In the meantime, I’m thinking a trip to Italy for Fame Festival might answer some questions and cure some wanderlust. Just in case the Bay doesn’t receive any visitors for awhile…

11 Responses to “Painting the Town: Street Artists Bomb the Bay”

  1. 1 Keith April 30, 2010 at 7:55 am

    Great post. I’m going to be in San Francisco for Bay to Breakers next month and maybe I’ll try to catch a glimpse of some of Banksy’s work while I’m there. Very cool!

    • 2 laurenquinn April 30, 2010 at 10:48 am

      So, we’re totally gonna hang out when you’re in town, right??

      • 3 Keith April 30, 2010 at 11:38 am

        Sure, absolutely. I’d love to get a local’s take. I’ll be there with a friend crashing at my brother’s place in the Avenues just south of GGP near Haight.

  2. 4 pam April 30, 2010 at 9:08 am

    Loved this piece. I see that funnest is now a respectable word. sigh. Trip to Italy? I’m in!

    • 5 laurenquinn April 30, 2010 at 10:54 am

      I don’t think “funnest” is a legit word. I just decided to use it anyway…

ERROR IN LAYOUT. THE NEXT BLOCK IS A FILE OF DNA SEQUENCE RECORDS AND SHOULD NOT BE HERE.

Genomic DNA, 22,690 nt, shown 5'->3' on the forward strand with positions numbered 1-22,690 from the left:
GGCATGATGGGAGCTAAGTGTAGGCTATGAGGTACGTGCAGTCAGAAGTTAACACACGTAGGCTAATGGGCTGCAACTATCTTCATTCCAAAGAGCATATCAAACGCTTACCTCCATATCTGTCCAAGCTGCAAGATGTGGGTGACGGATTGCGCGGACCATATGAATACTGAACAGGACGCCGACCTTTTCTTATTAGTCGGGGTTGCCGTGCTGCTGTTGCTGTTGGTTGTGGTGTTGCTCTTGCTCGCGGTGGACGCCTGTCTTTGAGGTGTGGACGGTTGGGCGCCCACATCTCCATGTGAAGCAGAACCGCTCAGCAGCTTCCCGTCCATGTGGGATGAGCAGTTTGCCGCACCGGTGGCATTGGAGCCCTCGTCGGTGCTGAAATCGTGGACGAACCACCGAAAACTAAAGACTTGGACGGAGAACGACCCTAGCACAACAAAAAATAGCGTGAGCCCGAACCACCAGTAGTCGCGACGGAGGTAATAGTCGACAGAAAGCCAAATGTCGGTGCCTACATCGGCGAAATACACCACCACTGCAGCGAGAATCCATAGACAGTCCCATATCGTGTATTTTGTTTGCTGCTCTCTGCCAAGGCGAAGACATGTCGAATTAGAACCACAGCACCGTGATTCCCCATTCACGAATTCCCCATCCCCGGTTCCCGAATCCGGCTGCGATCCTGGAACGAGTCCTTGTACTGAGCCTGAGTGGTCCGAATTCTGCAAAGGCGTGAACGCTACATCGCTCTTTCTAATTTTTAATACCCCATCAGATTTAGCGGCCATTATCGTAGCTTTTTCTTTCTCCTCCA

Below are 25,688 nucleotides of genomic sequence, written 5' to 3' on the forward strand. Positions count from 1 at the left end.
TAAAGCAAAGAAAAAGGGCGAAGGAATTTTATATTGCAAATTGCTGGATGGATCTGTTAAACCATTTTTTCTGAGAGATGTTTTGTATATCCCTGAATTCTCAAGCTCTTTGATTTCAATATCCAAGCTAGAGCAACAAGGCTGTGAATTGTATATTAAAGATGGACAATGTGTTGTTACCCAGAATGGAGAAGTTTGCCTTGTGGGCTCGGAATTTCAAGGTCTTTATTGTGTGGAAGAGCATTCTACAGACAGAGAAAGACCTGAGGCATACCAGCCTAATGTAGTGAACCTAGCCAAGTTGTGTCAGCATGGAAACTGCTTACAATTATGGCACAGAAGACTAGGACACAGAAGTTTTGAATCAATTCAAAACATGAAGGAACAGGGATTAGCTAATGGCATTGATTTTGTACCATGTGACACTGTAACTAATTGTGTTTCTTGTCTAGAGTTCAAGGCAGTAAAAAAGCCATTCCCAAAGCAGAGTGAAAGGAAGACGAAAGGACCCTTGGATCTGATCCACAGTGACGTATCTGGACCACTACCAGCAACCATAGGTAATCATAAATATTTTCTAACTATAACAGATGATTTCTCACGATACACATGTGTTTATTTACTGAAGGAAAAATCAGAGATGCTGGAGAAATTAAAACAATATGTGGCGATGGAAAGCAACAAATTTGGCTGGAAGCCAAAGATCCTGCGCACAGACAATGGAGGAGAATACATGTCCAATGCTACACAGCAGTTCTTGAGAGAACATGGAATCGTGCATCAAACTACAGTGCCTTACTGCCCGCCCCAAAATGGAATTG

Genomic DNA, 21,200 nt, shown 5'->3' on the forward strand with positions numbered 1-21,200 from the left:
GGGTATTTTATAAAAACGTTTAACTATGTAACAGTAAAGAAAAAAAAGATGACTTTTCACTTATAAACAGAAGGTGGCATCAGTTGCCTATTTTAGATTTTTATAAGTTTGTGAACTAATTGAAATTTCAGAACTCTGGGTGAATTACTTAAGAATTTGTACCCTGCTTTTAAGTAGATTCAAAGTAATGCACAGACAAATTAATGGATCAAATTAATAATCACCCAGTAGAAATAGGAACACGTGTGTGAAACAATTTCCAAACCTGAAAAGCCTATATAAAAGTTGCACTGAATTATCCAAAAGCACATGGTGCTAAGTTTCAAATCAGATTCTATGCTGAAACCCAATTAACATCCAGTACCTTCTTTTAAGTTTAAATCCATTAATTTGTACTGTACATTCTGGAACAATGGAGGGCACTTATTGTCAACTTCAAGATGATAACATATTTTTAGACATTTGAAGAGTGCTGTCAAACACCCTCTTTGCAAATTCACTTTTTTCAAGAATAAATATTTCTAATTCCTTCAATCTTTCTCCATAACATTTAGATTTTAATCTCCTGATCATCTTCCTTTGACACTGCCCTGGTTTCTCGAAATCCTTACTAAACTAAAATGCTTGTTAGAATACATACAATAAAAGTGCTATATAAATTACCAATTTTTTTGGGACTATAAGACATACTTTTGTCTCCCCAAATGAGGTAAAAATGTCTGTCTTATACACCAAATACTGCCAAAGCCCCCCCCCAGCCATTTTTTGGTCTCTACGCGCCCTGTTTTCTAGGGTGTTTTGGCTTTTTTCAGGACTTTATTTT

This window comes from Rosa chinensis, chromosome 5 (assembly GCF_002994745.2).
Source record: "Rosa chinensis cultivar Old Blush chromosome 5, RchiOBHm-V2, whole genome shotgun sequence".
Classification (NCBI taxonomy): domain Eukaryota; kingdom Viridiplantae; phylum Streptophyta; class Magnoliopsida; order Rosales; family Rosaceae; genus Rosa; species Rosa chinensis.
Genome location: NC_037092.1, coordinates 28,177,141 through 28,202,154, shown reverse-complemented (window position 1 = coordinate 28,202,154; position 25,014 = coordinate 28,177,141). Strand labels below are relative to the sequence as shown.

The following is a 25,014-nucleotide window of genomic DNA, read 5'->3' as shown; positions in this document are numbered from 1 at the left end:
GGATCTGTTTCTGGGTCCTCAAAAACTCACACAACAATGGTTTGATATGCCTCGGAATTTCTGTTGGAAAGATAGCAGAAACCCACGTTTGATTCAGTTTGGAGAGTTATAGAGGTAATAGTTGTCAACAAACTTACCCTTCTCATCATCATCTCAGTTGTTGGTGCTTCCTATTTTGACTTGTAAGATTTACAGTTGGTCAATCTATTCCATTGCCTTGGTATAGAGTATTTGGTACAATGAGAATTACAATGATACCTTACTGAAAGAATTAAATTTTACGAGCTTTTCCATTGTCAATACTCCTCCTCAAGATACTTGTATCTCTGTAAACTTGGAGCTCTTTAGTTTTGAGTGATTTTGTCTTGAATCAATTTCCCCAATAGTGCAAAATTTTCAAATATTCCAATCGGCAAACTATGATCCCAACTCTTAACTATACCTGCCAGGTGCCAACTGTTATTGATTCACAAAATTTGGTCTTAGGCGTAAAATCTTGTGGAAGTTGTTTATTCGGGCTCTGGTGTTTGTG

Concocting a pretty bad-ass 3-week itinerary that includes Naples, the art festival, then ferrying over to Montenegro/Albania, maybe venturing through Northern Greece to Turkey… Since SE Asia’s postponed…

  3. 6 April 30, 2010 at 11:02 am

    LIFE IS TOO SHORT piece is by is by Trustocorp.

  4. 7 Naomi April 30, 2010 at 2:21 pm

    Oh man, am I glad you posted this – I’m definitely going to try and scope out those Banksy pieces in the city. Also, I regularly drive past that portrait outside of Whole Foods, but I never realised that it was in colour before. I’ll have to actually stop the car next time and check it out πŸ™‚

    (& ps: the other day I read this really awesome article on Matador about 5 off the beaten track places in Morocco, and just as I was about to comment, realised that it was by you! So thought I’d just say that here instead πŸ™‚

  5. 8 Gray May 1, 2010 at 8:37 am

    OMG, I love that grim reaper sign! Every crosswalk in the world ought to have one of those attached to it.

  6. 9 Emily @ Maiden Voyage May 2, 2010 at 7:07 pm

    How cool — what incredible street art! I live in Austin, where we are graced with some really incredible street art. We don’t have a ton of it, as we are small compared to somewhere like the Bay Area, but one part of town has some really phenomenal pieces. And someone just created this yarn street art installation that everyone is raving about — in two areas of town, people have covered things (columns, reflector signs) in “yarn graffiti.” Good stuff πŸ™‚

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Lauren Quinn is a writer and traveler currently living in Hanoi. Lonely Girl Travels was a blog of her sola travels and expat living from 2009 to 2012. She resides elsewhere on the internet now.